This story was originally published by Chalkbeat, a nonprofit news organization covering public education. Sign up for their newsletters here: ckbe.at/newsletters
Colorado schools will be closed for the rest of the school year, even as Gov. Jared Polis laid out a plan for a partial reopening of many non-essential businesses.
The governor’s office announced the extended closure hours after Polis held a news conference describing a phased approach that would allow many non-essential retail businesses, manufacturing plants, offices, and service providers to re-open from April 27 to May 4.
COVID-19 IN COLORADO
The latest from the coronavirus outbreak in Colorado:
- LIVE BLOG: The latest on closures, restrictions and other major updates.
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- STORY: How many Coloradans need to get vaccinated to reach coronavirus herd immunity? It’s complicated.
One slide presented at that new conference indicated that K-12 schools and institutions of higher education would remain closed, but Polis placed no date on the extension and did not talk about schools at all. Chalkbeat was not able to ask any questions at the news conference.
“During this phase Coloradans will no longer be ordered to stay home, but are still strongly encouraged to do so. Vulnerable populations and seniors must continue staying home except when absolutely necessary and K-12 school districts and postsecondary institutions will continue to suspend normal in-person instruction until the end of the school year,” a news release from the governor’s office said.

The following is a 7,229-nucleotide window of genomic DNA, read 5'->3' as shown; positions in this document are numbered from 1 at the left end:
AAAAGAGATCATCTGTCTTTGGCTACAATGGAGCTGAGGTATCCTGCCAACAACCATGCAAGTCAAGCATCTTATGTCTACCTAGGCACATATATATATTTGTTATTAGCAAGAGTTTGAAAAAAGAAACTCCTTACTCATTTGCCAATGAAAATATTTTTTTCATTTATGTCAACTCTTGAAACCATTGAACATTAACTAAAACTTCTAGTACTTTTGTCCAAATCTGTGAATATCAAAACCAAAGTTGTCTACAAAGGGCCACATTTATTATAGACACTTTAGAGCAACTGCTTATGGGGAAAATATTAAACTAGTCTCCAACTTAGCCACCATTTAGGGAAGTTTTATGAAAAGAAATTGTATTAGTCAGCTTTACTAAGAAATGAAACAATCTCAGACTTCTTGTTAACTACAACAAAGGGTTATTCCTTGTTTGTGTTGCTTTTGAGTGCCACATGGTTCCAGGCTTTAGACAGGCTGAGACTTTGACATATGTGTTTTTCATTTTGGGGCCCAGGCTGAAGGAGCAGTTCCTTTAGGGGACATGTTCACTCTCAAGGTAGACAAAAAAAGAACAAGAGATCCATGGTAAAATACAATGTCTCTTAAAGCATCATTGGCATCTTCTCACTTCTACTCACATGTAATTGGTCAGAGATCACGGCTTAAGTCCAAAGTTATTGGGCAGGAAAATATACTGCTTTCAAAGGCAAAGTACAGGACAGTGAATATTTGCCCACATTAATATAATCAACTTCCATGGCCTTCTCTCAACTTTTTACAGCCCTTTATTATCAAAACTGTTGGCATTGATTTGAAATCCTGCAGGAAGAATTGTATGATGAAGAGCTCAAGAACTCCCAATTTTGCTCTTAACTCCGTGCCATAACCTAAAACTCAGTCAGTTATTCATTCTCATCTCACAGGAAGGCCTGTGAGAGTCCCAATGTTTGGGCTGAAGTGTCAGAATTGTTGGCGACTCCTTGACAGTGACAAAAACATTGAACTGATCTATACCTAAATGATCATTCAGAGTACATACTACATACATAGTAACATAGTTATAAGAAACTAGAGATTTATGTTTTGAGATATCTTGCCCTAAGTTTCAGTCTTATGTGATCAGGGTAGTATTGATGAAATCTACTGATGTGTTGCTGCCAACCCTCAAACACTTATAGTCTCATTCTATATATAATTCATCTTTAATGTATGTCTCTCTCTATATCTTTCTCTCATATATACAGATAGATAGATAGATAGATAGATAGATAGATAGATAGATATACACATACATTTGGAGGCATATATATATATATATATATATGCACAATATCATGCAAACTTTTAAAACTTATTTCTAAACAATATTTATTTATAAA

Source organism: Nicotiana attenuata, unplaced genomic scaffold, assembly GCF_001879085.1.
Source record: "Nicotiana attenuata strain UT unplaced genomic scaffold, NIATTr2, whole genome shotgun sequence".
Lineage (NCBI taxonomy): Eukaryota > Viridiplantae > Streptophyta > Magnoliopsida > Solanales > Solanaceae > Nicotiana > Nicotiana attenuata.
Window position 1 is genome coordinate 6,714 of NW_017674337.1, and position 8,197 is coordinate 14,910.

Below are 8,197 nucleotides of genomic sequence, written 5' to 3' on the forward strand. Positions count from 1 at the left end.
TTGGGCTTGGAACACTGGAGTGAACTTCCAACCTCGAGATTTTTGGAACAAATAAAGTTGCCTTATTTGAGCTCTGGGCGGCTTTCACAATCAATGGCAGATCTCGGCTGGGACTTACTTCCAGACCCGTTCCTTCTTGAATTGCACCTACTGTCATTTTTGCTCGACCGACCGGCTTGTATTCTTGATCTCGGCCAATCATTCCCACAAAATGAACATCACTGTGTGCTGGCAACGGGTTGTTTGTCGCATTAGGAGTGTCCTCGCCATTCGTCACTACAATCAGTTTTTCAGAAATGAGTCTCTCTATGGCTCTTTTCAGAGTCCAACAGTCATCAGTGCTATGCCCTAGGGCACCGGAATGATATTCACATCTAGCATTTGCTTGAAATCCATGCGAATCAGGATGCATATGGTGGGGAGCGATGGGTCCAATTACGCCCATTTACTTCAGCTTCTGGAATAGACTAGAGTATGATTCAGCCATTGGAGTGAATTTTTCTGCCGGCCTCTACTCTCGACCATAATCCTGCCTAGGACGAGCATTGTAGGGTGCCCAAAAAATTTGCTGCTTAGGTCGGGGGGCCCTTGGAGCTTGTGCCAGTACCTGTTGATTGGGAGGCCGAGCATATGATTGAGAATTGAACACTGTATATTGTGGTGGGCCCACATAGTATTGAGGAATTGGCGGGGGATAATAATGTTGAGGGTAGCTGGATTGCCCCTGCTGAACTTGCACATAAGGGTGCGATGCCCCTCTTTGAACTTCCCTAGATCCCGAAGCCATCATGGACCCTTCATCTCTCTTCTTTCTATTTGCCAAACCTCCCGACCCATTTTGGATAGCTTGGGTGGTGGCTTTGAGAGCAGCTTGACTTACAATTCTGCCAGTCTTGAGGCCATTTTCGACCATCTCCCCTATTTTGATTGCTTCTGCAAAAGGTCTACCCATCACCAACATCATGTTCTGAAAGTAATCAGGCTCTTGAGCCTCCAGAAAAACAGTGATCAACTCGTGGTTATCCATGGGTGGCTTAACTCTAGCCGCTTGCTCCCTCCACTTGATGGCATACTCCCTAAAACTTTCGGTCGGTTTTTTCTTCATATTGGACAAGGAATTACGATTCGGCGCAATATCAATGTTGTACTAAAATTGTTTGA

Colorado’s current stay-at-home order expires Sunday. A separate order closed all Colorado schools through April 30, and roughly two dozen school districts that serve the majority of Colorado students, including most districts in the Denver metro area, already had made their own decision to close through the end of the school year in late May.
More than half the states in the country have closed their schools for the rest of the academic year, and Polis had said repeatedly that it was “unlikely” that school would return to session. However, Polis had not previously made a formal decision, and many districts, especially in rural parts of the state, had held off on their own decisions as well.